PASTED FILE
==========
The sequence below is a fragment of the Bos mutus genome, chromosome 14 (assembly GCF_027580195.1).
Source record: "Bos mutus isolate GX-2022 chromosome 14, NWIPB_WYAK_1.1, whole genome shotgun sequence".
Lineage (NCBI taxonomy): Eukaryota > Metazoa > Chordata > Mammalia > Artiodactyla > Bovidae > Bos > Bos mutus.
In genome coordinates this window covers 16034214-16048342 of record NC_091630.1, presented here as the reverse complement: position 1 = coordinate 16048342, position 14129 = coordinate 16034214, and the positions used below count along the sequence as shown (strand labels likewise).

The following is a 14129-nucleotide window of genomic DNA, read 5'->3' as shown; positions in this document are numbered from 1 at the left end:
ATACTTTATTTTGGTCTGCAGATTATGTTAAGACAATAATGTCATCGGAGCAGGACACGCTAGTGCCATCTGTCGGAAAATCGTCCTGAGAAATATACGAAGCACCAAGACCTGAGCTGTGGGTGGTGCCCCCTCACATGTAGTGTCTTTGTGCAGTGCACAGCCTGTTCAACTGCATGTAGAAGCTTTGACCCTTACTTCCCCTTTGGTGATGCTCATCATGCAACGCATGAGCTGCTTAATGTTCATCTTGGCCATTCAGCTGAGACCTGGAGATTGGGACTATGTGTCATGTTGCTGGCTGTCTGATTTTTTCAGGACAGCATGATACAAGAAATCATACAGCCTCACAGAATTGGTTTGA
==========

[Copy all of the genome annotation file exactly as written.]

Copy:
The sequence below is a fragment of the Bos mutus genome, chromosome 14 (assembly GCF_027580195.1).
Source record: "Bos mutus isolate GX-2022 chromosome 14, NWIPB_WYAK_1.1, whole genome shotgun sequence".
Lineage (NCBI taxonomy): Eukaryota > Metazoa > Chordata > Mammalia > Artiodactyla > Bovidae > Bos > Bos mutus.
In genome coordinates this window covers 16034214-16048342 of record NC_091630.1, presented here as the reverse complement: position 1 = coordinate 16048342, position 14129 = coordinate 16034214, and the positions used below count along the sequence as shown (strand labels likewise).

The following is a 14129-nucleotide window of genomic DNA, read 5'->3' as shown; positions in this document are numbered from 1 at the left end:
ATACTTTATTTTGGTCTGCAGATTATGTTAAGACAATAATGTCATCGGAGCAGGACACGCTAGTGCCATCTGTCGGAAAATCGTCCTGAGAAATATACGAAGCACCAAGACCTGAGCTGTGGGTGGTGCCCCCTCACATGTAGTGTCTTTGTGCAGTGCACAGCCTGTTCAACTGCATGTAGAAGCTTTGACCCTTACTTCCCCTTTGGTGATGCTCATCATGCAACGCATGAGCTGCTTAATGTTCATCTTGGCCATTCAGCTGAGACCTGGAGATTGGGACTATGTGTCATGTTGCTGGCTGTCTGATTTTTTCAGGACAGCATGATACAAGAAATCATACAGCCTCACAGAATTGGTTTGA